It's the Keystone XL Pipeline all over again.
Construction of a controversial crude oil pipeline, which will span 1,168 miles from North Dakota to Illinois, has been protested relentlessly by Native American tribes for several reasons. Their protesting, which has put construction at a stand-still for nearly a week, has caused the production company, Energy Transfer Partners of Dallas, to agree to halt construction at the protest site for now.
Members of the Standing Rock Sioux and Lakota Sioux tribes have said since the pipeline’s inception that it could pollute a crucial source of drinking water for the tribes and it intrudes on their sacred lands.
The environmental group Earthjustice filed a lawsuit on behalf of the Standing Rock Sioux tribe, which seeks an injunction against the U.S. Army Corps of Engineers. The lawsuit states,
“The construction and operation of the pipeline, as authorized by the Corps, threatens the Tribe’s environmental and economic well-being, and would damage and destroy sites of great historic, religious, and cultural significance to the tribe.”
A hearing in Washington, D.C. will hear testimony from the tribe on August 24th, where they seek an injunction against the Army Corps because they approved the pipeline and permits. For the tribe, the timing of the approved permits is horrible, as just a few days later, the Obama Administration issued new regulations for federal agencies.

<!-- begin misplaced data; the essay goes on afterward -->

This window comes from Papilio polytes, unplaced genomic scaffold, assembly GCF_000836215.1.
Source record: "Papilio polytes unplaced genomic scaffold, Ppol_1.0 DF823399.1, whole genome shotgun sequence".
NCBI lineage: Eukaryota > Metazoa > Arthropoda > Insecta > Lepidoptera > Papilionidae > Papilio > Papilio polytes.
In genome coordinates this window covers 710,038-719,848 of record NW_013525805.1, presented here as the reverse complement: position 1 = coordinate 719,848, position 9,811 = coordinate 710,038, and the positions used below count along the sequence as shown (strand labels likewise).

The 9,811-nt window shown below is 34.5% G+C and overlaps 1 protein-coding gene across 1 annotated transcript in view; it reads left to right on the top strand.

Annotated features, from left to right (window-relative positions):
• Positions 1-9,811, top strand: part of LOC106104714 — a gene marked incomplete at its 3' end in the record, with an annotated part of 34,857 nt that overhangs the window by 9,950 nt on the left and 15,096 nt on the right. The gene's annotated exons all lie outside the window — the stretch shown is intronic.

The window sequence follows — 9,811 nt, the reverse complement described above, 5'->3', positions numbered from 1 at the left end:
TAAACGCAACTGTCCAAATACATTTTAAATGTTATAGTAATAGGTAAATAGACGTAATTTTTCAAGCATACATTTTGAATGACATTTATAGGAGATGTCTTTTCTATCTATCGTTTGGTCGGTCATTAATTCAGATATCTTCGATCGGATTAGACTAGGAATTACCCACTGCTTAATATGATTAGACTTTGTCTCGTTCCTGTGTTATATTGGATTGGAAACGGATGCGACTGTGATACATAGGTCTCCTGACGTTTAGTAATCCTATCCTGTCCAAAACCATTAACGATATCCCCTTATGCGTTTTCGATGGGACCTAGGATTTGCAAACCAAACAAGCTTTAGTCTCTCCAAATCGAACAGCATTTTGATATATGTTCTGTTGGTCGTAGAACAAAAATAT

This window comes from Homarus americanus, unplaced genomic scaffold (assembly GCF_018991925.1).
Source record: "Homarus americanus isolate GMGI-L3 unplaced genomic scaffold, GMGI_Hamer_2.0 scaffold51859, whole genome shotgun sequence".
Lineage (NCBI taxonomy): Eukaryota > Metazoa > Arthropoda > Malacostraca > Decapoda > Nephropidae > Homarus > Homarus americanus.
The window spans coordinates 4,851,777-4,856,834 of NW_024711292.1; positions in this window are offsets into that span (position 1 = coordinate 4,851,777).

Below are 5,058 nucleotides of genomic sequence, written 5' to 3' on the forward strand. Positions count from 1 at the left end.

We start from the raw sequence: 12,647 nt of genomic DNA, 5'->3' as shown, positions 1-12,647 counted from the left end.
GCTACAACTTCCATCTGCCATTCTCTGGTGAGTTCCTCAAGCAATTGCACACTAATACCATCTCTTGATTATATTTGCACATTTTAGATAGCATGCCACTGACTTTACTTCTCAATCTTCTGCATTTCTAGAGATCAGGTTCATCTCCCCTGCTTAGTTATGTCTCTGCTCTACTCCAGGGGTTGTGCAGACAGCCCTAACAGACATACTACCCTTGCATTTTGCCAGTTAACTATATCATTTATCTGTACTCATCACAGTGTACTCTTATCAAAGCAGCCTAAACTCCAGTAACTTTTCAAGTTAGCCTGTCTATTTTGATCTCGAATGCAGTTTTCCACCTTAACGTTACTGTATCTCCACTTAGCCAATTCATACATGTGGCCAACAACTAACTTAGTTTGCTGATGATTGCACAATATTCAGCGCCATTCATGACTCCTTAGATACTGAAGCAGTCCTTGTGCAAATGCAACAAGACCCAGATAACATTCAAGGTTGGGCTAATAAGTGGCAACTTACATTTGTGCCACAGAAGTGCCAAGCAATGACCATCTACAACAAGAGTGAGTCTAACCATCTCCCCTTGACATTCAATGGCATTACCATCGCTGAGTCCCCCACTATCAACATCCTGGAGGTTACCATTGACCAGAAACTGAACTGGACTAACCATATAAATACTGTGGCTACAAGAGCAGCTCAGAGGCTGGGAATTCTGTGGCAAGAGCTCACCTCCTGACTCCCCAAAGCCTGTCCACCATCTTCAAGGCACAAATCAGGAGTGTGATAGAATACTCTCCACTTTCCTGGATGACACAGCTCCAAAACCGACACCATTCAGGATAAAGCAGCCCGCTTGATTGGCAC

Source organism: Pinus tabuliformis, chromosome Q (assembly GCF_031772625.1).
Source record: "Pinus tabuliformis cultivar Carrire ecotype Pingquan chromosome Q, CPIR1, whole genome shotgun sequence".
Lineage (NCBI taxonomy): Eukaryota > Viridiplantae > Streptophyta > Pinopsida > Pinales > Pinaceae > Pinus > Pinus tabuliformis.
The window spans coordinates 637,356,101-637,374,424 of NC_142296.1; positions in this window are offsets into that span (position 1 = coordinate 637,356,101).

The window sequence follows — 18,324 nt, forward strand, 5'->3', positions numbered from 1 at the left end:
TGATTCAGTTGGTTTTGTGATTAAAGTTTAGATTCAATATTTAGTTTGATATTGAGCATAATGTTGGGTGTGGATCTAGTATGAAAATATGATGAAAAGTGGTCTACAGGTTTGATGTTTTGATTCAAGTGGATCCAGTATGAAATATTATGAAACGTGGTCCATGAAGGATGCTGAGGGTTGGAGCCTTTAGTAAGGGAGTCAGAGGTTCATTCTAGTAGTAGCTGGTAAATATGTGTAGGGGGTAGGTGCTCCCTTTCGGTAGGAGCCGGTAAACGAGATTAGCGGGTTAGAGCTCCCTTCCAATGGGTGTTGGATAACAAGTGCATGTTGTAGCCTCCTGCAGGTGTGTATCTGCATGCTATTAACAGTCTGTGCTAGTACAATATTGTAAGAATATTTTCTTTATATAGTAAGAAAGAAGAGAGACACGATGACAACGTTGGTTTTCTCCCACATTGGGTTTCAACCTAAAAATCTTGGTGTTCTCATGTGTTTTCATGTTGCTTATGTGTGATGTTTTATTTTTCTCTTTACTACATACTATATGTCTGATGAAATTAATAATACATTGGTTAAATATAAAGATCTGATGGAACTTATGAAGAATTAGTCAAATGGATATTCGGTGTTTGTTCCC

The new guidelines essentially state,
“Before they approve a project like this, they have to do what they call a ‘climate test.’ They have to do an analysis of what this particular project will mean in terms of climate change.”
However, since the permits went through just days before these guidelines were released, no testing or reports on the impact this will have on climate change has been conducted. As many environmentalists point out, this method of extraction produces 17% more greenhouse gases than standard crude oil construction.
Actress and environmental activist Shailene Woodley stood by the tribe and expressed what their concerns were:
“It’s not a matter of if the pipeline breaks. It’s a matter of when. As we know, all pipelines break.”
When the pipeline breaks, the water source for the tribes and other locals will be forever ruined, worsening the water crisis that the world is already facing and likely displacing Native Americans on their own reservation.
The production company filed a lawsuit against several protestors for alleged threats to the safety of construction workers, but Standing Rock Chairman Dave Archambault has maintained that the protests have been peaceful throughout the stand-off.
“The position of our tribe is clear — There’s no place for threats, violence or criminal activity. That is simply not our way.”
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